In the United States, 24 in 100,000 women die in childbirth. But in developing countries, the number skyrockets: 1200 in 100,000 women in both Chad and Somalia; 1400 in 100,000 women in Afghanistan. Most of these deaths are preventable. Most of these mothers can be saved.
Adopted in 2000, the Millennium Development Goals set targets for significant reductions in poverty, disease and hunger worldwide by 2015. One of those goals was to reduce maternal mortality by 75%.
At the time, 529,000 women died each year from complications in pregnancy or childbirth. The latest figures, for 2008, were announced in advance of the Summit on the Millennium Development Goals held in September at the United Nations, showed a nearly 32% drop, to 358,000 maternal deaths in pregnancy and childbirth. However, that’s still far short of reaching that 75% reduction goal.
One of the bright spots: Stories of Mothers Saved shares the experiences of women like Villayat Bibi of Afghanistan, who became a refugee after her husband disappeared in the midst of a Taliban insurgency late in her fourth pregnancy. She is alive today because she was fortunate enough to receive medical attention when she developed late-term complications. “If I had died,” she says, “my children would have become domestic servants and beggars.”
The nonprofit Women Deliver reports that Rwanda is also making great strides toward reducing maternal mortality. Its strategy involves a combination of training health workers in rural areas and investing in mobile health (mHealth) technology. The country’s goal is to train 60,000 community health workers and traditional birth attendants. In a pilot program launched last year, 432 of those workers were given Rapid SMS-enabled mobile phones they can use to capture prenatal health, delivery and birth data and report emergencies to the nearest clinic or hospital.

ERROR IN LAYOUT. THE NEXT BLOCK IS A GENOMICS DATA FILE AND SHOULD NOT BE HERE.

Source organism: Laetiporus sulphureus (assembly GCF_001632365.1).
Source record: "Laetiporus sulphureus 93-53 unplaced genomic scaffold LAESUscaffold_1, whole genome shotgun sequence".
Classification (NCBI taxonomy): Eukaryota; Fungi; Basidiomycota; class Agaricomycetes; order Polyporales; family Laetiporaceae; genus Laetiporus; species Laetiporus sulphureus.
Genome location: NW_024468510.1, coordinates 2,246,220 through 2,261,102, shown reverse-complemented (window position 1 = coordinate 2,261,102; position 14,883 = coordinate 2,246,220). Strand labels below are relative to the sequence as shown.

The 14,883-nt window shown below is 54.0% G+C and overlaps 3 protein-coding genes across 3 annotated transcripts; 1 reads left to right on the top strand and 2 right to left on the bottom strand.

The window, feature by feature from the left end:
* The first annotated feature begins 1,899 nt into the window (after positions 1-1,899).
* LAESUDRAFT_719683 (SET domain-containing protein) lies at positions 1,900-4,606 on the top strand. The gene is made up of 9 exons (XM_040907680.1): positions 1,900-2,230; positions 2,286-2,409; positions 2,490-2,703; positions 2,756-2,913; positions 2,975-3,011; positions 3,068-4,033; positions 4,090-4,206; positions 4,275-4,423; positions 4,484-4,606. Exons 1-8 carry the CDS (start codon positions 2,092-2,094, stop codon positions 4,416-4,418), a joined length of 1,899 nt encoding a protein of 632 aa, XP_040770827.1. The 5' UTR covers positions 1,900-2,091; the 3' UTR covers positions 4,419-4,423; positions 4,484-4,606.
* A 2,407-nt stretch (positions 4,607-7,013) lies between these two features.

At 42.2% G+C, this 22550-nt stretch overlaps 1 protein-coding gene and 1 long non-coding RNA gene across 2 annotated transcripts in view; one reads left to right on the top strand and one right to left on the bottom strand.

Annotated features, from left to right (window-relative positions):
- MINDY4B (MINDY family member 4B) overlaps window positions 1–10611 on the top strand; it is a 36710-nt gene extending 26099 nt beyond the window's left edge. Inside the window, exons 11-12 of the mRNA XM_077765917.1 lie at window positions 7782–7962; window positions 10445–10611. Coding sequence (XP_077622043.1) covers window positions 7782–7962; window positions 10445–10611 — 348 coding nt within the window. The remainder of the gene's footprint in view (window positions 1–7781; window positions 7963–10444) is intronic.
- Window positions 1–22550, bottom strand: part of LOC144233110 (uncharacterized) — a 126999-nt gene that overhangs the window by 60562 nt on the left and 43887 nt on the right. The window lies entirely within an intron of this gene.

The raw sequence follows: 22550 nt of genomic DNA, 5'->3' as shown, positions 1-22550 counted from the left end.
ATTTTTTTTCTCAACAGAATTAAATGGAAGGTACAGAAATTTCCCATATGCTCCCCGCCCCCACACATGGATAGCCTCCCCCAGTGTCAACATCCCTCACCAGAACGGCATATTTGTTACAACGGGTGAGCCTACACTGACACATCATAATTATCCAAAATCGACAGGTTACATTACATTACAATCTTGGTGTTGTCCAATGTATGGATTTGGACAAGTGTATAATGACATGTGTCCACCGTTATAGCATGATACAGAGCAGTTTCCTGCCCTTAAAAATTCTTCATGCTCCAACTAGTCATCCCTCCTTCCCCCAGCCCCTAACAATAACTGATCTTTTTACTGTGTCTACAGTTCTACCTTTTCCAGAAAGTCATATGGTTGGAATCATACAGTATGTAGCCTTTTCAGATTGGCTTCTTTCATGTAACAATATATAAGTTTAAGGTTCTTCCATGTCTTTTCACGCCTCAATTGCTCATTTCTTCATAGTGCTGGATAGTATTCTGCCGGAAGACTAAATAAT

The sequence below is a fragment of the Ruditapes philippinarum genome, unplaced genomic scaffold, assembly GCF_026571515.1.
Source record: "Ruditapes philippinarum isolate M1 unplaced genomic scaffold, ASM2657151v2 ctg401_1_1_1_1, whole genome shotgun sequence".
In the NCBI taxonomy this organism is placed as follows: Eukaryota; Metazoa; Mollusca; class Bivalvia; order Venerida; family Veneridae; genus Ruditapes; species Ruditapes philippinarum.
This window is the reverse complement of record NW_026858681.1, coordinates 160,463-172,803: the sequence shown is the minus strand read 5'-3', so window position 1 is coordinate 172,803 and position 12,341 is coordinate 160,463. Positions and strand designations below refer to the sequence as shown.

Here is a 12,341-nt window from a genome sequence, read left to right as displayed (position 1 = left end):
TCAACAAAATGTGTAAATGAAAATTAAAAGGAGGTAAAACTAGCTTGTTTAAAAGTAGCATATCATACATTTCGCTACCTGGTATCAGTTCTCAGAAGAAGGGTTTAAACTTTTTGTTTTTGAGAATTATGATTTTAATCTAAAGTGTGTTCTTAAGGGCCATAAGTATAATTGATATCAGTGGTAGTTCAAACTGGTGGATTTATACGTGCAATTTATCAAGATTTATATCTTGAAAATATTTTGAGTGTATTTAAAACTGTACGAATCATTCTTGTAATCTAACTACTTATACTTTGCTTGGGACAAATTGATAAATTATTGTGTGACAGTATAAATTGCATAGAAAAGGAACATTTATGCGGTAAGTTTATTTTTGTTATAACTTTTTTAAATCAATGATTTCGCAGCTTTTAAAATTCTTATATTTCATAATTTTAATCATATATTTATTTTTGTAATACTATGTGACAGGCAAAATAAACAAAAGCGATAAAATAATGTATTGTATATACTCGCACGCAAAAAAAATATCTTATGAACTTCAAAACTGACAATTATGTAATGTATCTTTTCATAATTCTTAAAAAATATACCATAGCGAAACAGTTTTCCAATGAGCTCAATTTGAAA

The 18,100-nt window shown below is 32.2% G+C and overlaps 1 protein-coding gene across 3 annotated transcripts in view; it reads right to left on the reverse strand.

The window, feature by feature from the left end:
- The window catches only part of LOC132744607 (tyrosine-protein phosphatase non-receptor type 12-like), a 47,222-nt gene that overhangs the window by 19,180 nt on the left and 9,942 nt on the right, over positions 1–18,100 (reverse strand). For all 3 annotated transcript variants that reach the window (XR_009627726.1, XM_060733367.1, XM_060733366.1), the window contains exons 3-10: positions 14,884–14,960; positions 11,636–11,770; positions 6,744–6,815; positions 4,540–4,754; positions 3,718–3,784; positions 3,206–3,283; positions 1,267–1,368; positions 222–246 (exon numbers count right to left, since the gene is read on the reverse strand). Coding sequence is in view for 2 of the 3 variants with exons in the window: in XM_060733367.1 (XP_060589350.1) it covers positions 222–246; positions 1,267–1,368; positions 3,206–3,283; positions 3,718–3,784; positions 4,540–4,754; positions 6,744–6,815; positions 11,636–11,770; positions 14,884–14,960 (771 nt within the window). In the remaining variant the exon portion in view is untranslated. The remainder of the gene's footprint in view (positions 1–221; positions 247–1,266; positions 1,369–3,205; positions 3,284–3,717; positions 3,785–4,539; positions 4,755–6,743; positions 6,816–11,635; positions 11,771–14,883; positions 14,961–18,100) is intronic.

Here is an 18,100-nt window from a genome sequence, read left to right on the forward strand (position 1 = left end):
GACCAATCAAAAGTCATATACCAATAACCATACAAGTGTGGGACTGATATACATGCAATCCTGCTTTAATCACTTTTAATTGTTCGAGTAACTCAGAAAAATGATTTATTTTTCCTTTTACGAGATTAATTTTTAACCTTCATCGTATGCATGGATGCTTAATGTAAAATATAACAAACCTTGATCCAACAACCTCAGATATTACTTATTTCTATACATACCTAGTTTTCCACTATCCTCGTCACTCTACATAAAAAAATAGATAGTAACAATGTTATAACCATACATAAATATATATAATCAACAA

Aid organizations need several billions of dollars a year to accelerate these gains but regard the expense as a low cost investment in helping the poorest countries advance economically and reduce their dependence on aid. “If you break it down across the billion poor, we’re talking about a couple of dollars per person per year,” says Dr. Yves Bergevin, coordinator of the United Nations Population Fund’s maternal health program. “And the investments in reproductive health, including family planning, save money in the end.”
CONNECT THE DOTS
The first step in moving forward is to increase the developing world’s supply of trained midwives. “We need a global movement on midwifery,” Dr. Bergevin says. See the Global Call to Action for more information about how this can help save the lives of mothers and newborns. The United Nations Population Fund created this Safe Motherhood Resource Kit as well as a variety of Safe Motherhood Videos. The World Health Organization’s Partnership for Maternal, Newborn & Child Health created this Joint Action Plan for Women’s and Children’s Health. You can also listen online to Dr. Bergevin’s BBC interview about maternal health. In addition, GE provides this Developing Health Globally resource in support of the Millennium Development Goals.